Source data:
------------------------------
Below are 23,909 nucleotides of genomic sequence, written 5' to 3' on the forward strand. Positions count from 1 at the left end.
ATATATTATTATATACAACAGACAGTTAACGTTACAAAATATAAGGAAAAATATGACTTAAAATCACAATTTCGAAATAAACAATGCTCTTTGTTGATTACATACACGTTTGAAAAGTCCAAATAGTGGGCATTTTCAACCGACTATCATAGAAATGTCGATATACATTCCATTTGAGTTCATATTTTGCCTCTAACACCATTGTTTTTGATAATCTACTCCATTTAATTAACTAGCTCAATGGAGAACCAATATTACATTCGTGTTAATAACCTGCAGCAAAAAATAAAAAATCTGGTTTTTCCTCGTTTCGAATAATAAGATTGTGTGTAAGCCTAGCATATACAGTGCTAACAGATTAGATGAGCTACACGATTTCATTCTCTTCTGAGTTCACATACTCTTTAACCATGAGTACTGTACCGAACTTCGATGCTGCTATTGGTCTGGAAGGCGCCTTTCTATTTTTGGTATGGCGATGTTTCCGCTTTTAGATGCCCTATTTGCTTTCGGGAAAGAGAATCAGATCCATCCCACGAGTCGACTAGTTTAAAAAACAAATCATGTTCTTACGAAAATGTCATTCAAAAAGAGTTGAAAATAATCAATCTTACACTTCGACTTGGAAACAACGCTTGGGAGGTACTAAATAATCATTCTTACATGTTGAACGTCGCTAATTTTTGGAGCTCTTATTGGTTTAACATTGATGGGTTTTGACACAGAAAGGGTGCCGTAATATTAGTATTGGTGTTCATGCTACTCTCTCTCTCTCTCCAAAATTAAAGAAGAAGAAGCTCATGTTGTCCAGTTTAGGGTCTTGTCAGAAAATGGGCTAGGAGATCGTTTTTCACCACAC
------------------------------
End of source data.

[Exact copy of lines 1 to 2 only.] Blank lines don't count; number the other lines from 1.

Below are 23,909 nucleotides of genomic sequence, written 5' to 3' on the forward strand. Positions count from 1 at the left end.
ATATATTATTATATACAACAGACAGTTAACGTTACAAAATATAAGGAAAAATATGACTTAAAATCACAATTTCGAAATAAACAATGCTCTTTGTTGATTACATACACGTTTGAAAAGTCCAAATAGTGGGCATTTTCAACCGACTATCATAGAAATGTCGATATACATTCCATTTGAGTTCATATTTTGCCTCTAACACCATTGTTTTTGATAATCTACTCCATTTAATTAACTAGCTCAATGGAGAACCAATATTACATTCGTGTTAATAACCTGCAGCAAAAAATAAAAAATCTGGTTTTTCCTCGTTTCGAATAATAAGATTGTGTGTAAGCCTAGCATATACAGTGCTAACAGATTAGATGAGCTACACGATTTCATTCTCTTCTGAGTTCACATACTCTTTAACCATGAGTACTGTACCGAACTTCGATGCTGCTATTGGTCTGGAAGGCGCCTTTCTATTTTTGGTATGGCGATGTTTCCGCTTTTAGATGCCCTATTTGCTTTCGGGAAAGAGAATCAGATCCATCCCACGAGTCGACTAGTTTAAAAAACAAATCATGTTCTTACGAAAATGTCATTCAAAAAGAGTTGAAAATAATCAATCTTACACTTCGACTTGGAAACAACGCTTGGGAGGTACTAAATAATCATTCTTACATGTTGAACGTCGCTAATTTTTGGAGCTCTTATTGGTTTAACATTGATGGGTTTTGACACAGAAAGGGTGCCGTAATATTAGTATTGGTGTTCATGCTACTCTCTCTCTCTCTCCAAAATTAAAGAAGAAGAAGCTCATGTTGTCCAGTTTAGGGTCTTGTCAGAAAATGGGCTAGGAGATCGTTTTTCACCACAC